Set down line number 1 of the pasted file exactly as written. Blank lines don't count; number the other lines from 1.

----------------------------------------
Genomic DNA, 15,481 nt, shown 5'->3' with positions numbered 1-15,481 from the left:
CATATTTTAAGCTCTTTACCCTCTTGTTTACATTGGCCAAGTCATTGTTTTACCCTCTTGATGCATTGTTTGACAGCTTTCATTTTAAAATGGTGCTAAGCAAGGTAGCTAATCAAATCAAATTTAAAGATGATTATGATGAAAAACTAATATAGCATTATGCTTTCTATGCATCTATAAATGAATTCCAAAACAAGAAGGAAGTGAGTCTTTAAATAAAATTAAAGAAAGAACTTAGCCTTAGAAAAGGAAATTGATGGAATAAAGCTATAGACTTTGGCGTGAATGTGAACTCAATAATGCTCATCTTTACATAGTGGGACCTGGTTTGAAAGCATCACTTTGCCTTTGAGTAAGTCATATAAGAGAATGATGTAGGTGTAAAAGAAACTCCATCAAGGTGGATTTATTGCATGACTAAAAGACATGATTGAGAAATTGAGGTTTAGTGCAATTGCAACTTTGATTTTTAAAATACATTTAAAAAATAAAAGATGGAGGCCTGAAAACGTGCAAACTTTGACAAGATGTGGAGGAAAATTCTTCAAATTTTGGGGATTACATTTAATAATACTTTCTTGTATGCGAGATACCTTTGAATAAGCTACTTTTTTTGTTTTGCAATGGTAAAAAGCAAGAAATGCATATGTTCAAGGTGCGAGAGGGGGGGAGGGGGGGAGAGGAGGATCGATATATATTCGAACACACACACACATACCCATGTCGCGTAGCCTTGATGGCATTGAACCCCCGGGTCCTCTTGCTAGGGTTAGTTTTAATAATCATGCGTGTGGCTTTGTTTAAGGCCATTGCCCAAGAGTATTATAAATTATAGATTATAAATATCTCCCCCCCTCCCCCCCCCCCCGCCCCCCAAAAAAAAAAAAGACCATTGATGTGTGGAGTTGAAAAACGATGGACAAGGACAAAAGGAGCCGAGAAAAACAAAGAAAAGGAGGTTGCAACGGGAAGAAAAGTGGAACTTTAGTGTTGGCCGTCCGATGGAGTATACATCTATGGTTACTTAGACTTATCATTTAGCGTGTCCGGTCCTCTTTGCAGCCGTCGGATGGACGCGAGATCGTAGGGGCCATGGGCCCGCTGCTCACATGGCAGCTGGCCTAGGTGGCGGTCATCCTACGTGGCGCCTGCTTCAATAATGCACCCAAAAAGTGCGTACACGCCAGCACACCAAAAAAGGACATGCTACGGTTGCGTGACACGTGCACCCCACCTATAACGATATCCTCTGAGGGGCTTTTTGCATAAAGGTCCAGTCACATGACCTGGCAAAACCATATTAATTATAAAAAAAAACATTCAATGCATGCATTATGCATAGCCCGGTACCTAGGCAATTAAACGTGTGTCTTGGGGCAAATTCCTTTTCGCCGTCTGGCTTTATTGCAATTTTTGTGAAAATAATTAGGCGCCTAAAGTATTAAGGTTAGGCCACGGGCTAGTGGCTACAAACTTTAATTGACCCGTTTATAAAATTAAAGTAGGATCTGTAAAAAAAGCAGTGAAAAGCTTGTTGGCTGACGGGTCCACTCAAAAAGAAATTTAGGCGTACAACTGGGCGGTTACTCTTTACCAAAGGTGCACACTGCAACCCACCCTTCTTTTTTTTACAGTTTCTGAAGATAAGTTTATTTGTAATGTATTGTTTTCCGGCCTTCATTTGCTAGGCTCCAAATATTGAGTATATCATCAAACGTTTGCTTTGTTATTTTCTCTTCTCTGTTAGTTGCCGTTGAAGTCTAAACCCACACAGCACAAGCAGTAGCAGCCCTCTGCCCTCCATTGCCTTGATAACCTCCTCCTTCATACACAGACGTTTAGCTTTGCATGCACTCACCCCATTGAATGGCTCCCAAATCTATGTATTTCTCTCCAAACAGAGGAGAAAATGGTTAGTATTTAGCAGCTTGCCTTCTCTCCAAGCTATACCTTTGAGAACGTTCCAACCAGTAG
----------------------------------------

Genomic DNA, 15,481 nt, shown 5'->3' with positions numbered 1-15,481 from the left: